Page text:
Tuesday, April 19, 2011

Enemy Hands (New Fiction)

Ron Koppelberger
Enemy Hands
The physical features of what he had to deny, of what was begat by the
Shadowy realms of insanity, were gnarled, aged ten-fingered albatrosses. He stared at the creases and wrinkles adorning his hands. A whisper of rage, a teardrop in contention with the act of bloodthirsty desire. Where was his salvation, he thought. Slender realms of light shorn to shadow and silhouette. He turned the faucet on and watched the water pour into the drain, whirling a tiny tempest in warm spray. He caressed the cascade and the water burned his hands. The heat reminded him of his awareness, his awakened passion for simple release. Old hands, young heart in speed and by the slow ticking of the clock. He sighed; what quiet decision had the fates handed him.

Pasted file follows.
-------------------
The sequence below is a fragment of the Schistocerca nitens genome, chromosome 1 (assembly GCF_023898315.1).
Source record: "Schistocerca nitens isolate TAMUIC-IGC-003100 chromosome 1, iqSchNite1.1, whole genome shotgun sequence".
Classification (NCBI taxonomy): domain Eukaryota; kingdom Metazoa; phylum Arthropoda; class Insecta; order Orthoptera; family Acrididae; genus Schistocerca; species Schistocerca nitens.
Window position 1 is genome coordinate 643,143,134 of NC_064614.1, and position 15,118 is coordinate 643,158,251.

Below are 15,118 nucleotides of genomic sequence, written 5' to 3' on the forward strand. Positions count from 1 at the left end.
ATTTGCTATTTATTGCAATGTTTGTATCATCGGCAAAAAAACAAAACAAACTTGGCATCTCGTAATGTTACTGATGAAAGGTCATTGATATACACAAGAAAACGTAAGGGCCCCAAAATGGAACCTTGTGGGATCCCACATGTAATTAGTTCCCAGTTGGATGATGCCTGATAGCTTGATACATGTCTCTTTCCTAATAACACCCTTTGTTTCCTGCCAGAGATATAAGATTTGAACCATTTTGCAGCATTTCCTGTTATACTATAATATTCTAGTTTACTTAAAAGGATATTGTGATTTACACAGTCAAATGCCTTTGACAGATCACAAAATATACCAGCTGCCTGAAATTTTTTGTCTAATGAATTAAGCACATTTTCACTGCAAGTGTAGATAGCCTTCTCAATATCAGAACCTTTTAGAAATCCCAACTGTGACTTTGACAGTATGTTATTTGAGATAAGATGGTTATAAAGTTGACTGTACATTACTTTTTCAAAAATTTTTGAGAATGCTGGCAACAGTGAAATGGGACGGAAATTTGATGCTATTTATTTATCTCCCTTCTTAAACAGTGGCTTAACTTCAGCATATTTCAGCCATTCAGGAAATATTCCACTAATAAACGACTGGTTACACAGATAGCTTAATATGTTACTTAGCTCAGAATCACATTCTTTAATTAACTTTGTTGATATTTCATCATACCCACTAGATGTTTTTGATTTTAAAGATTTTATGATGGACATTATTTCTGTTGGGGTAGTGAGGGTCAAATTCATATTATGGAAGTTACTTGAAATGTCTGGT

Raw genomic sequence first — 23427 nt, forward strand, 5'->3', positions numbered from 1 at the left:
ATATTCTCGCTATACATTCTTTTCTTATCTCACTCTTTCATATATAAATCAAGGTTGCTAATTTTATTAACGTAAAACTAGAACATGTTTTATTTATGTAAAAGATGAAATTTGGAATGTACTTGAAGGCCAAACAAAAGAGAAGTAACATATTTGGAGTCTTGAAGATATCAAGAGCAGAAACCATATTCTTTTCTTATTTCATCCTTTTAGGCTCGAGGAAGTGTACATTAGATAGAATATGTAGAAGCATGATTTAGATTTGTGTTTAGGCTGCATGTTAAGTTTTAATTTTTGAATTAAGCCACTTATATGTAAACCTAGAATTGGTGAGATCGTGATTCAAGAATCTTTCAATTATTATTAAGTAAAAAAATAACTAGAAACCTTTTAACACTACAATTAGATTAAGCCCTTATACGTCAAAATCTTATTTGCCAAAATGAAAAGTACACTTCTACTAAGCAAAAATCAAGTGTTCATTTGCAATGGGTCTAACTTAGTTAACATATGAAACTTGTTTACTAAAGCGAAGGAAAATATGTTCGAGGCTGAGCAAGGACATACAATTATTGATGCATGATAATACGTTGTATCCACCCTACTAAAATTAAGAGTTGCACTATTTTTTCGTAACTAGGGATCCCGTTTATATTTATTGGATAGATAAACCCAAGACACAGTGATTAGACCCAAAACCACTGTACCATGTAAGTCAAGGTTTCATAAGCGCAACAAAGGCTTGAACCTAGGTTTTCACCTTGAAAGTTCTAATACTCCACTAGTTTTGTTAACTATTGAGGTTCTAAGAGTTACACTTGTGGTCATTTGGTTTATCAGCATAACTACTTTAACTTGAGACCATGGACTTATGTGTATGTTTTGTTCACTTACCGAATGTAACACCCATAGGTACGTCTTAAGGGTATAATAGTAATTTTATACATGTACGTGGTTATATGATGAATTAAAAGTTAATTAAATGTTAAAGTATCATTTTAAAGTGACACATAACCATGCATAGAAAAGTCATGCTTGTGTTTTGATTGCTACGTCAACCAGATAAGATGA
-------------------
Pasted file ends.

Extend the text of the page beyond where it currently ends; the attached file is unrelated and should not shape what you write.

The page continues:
A terrific melody of echoing remembrance, rings and betrothal, What had he done? In guilty quests and angry passage, What had he done, he asked himself. The fact was he was wearing enemy hands and frail will. What bond have I accepted with these vile appendages? The act, the moment of contrition would defer the vision. Swinging the lamp, heavy gilded and with a crushing result, her head, his wife’s head had, “Gone South.” he whispered, “She’s gone south.” He paused picking up the hacksaw, bloody and already used to terrible conclusions. What in contrition, he thought. He reflected calmly and in a brief moment of understanding, he found love and an apology for the act. How would he cauterize the wounds? How would he lift the red hot frying pan to his handless wrists? How? He swallowed hard as he placed the hacksaw on the backside of his right wrist. Forgiveness, he thought. Enemy hands, enemy hands, he clenched his jaw in determination and the saw worked as he attacked the enemy.

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